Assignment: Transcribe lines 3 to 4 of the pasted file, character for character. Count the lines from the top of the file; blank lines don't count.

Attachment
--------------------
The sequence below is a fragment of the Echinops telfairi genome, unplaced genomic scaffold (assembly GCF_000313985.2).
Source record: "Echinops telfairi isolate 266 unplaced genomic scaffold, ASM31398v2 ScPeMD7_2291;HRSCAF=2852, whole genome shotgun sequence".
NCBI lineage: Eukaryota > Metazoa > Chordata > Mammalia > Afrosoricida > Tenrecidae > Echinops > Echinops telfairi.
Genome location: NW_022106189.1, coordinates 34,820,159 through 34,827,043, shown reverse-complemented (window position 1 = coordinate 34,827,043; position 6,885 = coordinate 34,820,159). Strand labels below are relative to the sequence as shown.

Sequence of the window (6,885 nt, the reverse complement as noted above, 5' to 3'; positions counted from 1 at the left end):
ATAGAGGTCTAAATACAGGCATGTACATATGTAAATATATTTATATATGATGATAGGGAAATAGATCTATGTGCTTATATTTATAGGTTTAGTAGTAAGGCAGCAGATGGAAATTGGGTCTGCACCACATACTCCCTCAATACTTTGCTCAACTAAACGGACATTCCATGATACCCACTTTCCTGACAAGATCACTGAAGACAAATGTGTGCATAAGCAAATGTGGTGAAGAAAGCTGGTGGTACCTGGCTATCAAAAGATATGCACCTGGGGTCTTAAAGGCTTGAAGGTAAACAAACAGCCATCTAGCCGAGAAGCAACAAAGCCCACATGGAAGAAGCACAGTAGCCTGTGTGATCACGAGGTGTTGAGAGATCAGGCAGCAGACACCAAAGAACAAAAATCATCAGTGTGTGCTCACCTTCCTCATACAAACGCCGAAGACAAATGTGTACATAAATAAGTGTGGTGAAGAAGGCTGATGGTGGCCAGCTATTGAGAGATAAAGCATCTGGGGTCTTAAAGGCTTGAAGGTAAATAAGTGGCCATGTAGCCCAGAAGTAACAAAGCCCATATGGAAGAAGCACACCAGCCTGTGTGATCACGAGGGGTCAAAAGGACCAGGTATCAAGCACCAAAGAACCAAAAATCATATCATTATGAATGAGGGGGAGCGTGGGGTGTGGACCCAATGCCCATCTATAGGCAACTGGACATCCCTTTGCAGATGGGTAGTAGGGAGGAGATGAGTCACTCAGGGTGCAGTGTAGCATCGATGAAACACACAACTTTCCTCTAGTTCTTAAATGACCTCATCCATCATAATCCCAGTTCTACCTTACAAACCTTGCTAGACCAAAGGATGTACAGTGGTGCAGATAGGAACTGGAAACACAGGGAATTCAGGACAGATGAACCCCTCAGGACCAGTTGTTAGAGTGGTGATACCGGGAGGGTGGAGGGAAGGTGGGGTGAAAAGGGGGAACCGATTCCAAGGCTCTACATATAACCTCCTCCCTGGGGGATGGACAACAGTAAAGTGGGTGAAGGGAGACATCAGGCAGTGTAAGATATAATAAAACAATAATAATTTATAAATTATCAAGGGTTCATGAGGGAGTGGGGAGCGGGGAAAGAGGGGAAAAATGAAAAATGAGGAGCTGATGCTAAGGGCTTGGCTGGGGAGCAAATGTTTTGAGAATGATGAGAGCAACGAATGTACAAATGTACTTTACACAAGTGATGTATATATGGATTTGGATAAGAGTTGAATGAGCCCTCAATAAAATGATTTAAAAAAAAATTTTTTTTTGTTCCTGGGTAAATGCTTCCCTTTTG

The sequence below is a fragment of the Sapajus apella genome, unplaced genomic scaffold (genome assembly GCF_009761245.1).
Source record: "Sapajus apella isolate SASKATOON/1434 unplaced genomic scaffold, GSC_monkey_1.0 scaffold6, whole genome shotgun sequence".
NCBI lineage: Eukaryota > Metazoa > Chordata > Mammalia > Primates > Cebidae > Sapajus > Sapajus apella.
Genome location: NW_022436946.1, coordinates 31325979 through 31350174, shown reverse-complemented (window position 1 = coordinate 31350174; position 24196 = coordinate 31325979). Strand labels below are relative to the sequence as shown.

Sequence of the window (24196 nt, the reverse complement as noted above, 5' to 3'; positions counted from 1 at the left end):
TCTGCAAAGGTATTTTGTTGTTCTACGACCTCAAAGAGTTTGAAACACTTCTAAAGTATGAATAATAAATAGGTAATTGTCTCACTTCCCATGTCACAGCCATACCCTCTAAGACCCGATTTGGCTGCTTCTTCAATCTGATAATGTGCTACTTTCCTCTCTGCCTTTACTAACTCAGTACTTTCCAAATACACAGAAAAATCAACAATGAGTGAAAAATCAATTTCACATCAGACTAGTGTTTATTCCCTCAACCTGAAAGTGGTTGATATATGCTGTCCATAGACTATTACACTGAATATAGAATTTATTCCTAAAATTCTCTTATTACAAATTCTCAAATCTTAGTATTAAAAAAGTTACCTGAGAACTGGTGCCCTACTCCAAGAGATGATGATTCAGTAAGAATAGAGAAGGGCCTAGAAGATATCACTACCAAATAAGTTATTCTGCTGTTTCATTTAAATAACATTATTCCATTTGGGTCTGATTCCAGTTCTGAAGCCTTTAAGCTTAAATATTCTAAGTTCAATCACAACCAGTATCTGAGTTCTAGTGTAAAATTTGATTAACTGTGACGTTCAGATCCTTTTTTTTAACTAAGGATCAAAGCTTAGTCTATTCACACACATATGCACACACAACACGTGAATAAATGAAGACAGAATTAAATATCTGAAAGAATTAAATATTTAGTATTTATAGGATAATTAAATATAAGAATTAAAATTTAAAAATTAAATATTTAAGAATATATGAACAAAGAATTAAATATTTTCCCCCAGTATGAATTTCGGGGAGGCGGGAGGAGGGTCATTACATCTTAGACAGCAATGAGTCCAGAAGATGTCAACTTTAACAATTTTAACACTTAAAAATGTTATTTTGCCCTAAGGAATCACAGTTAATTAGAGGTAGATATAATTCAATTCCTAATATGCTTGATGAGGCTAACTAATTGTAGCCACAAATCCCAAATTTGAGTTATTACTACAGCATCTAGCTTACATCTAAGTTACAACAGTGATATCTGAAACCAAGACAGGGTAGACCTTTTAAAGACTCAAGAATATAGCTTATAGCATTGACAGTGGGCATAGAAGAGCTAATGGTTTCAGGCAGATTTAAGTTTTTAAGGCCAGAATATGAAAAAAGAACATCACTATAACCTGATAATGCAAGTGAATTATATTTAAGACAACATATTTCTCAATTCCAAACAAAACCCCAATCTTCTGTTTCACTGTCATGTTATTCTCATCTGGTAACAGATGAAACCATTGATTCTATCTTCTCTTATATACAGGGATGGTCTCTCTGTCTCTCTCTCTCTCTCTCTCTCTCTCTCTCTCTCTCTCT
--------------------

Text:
NCBI lineage: Eukaryota > Metazoa > Chordata > Mammalia > Afrosoricida > Tenrecidae > Echinops > Echinops telfairi.
Genome location: NW_022106189.1, coordinates 34,820,159 through 34,827,043, shown reverse-complemented (window position 1 = coordinate 34,827,043; position 6,885 = coordinate 34,820,159). Strand labels below are relative to the sequence as shown.